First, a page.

It's one of the often repeated phrases in personal finance (second only to “spend less than you earn!”).
There are studies that show you aren't happier when you make more money after a certain point. A Gallup survey of 450,000 Americans in 2008 and 2009 showed that “day to day contentment” rises with higher incomes but plateaus at $75,000. Make more money and it has no impact on your day to day contentment (but your overall life assessment happiness does improve).
As it turns out, there's a new study and there is a way you can buy day to day contentment.
“Buying time promotes happiness” is the title of a paper authored by Ashley V. Whillans (Harvard Business), Elizabeth W. Dunn (University of British Columbia), Paul Smeets (Maastricht University), Rene Bekkers (Vrije Universiteit Ambsterdam), and Michael I. Norton (Harvard).
Despite rising incomes, people around the world are feeling increasingly pressed for time, undermining well-being.
We show that the time famine of modern life can be reduced by using money to buy time.
Surveys of large, diverse samples from four countries reveal that spending money on time-saving services is linked to greater life satisfaction.
To establish causality, we show that working adults report greater happiness after spending money on a time-saving purchase than on a material purchase.
This research reveals a previously unexamined route from wealth to well-being: spending money to buy free time.
The math is simple.
We know that money doesn't buy happiness but money buys time. So to buy happiness with money, you just have to spend it on time.
How might we do this?
Good Time vs. Bad Time
We all have 24 hours in the day but not every hour is created equally.
The hours you spend commuting to rush hour traffic to work isn't as good as the time you spend lying in your bed sleeping. You can improve your commute by listening to music and podcasts, turning bad useless transportation time into marginally entertaining or educational transportation time. It's not as good as sleeping, or hanging out with friends and family, but it's better than driving in rush hour traffic in silence.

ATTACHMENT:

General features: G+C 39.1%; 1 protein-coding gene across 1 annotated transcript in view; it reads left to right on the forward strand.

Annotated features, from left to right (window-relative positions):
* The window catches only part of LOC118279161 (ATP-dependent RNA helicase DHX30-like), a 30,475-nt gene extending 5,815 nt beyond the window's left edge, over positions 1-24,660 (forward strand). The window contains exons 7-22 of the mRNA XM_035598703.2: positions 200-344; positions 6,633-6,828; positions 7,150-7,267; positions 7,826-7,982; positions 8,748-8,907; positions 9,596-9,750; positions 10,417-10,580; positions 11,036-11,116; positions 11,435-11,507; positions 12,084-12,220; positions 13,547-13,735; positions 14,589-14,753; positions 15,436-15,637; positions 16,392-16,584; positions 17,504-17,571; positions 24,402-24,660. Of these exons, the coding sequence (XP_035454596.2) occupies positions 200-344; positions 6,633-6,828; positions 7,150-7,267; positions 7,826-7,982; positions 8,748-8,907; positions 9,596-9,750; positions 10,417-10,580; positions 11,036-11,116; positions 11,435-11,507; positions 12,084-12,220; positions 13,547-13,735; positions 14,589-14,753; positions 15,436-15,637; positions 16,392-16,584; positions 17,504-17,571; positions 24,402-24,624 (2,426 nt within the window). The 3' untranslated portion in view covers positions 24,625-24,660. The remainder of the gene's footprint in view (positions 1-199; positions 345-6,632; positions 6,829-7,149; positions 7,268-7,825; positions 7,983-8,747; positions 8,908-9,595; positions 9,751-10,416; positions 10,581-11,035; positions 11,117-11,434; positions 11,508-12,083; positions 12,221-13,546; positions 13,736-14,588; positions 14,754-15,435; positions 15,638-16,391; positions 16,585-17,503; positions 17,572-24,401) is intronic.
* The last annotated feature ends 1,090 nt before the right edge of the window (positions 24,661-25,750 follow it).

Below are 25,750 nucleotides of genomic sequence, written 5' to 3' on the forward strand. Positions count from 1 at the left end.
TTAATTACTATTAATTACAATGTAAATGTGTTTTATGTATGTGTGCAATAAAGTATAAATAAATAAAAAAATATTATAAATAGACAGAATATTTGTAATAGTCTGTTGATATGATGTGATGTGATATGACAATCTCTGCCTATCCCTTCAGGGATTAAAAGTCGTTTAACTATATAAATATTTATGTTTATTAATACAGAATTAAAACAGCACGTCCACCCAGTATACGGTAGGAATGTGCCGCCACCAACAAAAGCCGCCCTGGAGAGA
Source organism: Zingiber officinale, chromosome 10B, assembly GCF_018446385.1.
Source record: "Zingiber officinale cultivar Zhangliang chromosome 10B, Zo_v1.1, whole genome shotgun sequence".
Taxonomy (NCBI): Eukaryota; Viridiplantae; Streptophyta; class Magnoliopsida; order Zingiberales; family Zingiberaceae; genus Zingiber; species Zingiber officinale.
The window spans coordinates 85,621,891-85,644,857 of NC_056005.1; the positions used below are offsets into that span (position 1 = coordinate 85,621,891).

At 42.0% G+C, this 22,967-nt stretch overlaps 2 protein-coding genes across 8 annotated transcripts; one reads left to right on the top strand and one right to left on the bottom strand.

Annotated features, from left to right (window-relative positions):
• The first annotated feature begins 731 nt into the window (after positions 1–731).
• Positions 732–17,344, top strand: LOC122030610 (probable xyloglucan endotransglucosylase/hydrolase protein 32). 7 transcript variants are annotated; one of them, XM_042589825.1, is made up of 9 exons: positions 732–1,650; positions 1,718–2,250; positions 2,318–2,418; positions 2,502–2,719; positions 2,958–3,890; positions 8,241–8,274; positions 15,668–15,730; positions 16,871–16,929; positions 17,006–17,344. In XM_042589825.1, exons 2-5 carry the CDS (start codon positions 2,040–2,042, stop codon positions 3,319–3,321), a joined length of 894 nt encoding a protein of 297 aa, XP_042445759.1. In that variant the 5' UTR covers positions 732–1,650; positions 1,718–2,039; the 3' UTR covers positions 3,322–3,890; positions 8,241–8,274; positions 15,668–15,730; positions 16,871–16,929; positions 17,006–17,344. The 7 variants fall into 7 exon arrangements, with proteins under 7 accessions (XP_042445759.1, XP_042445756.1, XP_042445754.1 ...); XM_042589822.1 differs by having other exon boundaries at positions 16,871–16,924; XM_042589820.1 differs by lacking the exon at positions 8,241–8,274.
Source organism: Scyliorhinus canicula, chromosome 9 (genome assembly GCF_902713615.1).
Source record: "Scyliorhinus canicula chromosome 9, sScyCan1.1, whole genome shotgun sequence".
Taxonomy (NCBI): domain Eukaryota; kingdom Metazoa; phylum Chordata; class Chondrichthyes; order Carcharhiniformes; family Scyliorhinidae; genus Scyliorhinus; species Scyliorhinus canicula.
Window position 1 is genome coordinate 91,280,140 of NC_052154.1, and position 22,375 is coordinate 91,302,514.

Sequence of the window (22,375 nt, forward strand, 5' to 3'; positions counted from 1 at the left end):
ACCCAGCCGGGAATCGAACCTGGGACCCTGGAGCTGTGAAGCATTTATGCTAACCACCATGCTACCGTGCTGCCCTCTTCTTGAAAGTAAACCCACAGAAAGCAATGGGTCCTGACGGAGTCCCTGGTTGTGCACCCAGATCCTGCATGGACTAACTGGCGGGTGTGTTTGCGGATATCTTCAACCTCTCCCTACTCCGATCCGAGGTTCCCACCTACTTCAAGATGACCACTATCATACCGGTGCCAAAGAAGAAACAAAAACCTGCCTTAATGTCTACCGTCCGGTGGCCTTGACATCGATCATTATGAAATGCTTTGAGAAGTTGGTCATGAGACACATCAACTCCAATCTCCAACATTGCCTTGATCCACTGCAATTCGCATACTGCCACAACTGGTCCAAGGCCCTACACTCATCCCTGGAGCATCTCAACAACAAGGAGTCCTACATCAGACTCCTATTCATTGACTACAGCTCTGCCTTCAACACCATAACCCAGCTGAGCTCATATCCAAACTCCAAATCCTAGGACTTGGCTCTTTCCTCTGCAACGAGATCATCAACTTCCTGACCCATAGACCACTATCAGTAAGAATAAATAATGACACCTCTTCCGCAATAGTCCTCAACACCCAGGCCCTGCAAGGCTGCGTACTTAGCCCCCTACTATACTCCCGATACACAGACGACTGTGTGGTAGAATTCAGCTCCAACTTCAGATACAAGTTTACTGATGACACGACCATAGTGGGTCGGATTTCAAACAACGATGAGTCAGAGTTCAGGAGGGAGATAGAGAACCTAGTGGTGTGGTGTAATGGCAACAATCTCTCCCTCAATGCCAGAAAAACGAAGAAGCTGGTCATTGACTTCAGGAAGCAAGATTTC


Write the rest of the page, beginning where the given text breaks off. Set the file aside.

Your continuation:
If you were to plot the hours in your day on a “good time vs. bad time” scoring chart – it might look like this:
The numbers aren't super important as long as they're relatively accurate. I put chores as 25 but maybe you like chores, so it's a 40. Maybe you're a weirdo and prefer chores over sleep – flip the numbers.
The goal is to identify how you spend your time, give them relative scores, and then find ways to turn low value time into higher value time.
How to Buy Happiness (Time)
The goal is to increase the total happiness in your day, which can be achieved by:
- Removing bad time (by improving it or removing it)
- Improving good time (by making it better)
For removing bad time, it often comes down to buying something or hiring someone to replace a job you once did manually.
The best example of this is a cleaning service. There isn't a single person in the world that has hired a cleaning service and then said it was a bad decision. Everyone has loved it because it takes bad time (scrubbing toilets, mopping, etc.) and completely frees it up. If you have the means, hire a cleaning service and turn those hours into something better.
If you hate sweeping, buy a Roomba. The little robot will sweep for you.
For improving good time, you want to think of ways to improve the quality of life. Sleeping should be 100 for everyone. You spend so many hours sleeping that if you aren't scoring your sleep as a 100, you should take steps to fix it. Perhaps that's a better mattress, better sheets, better pillow — whatever.
If you spend 7 hours in bed a night, that's 2555 hours a year. If you keep the mattress five years (arguably low), that's 12,775 hours. How much are you willing to pay per hour for a score of 100?
We all have just 24 hours a day. Score your time, improve it piece by piece, and increase your day to day contentment. 🙂
What will be your first move to buying happiness?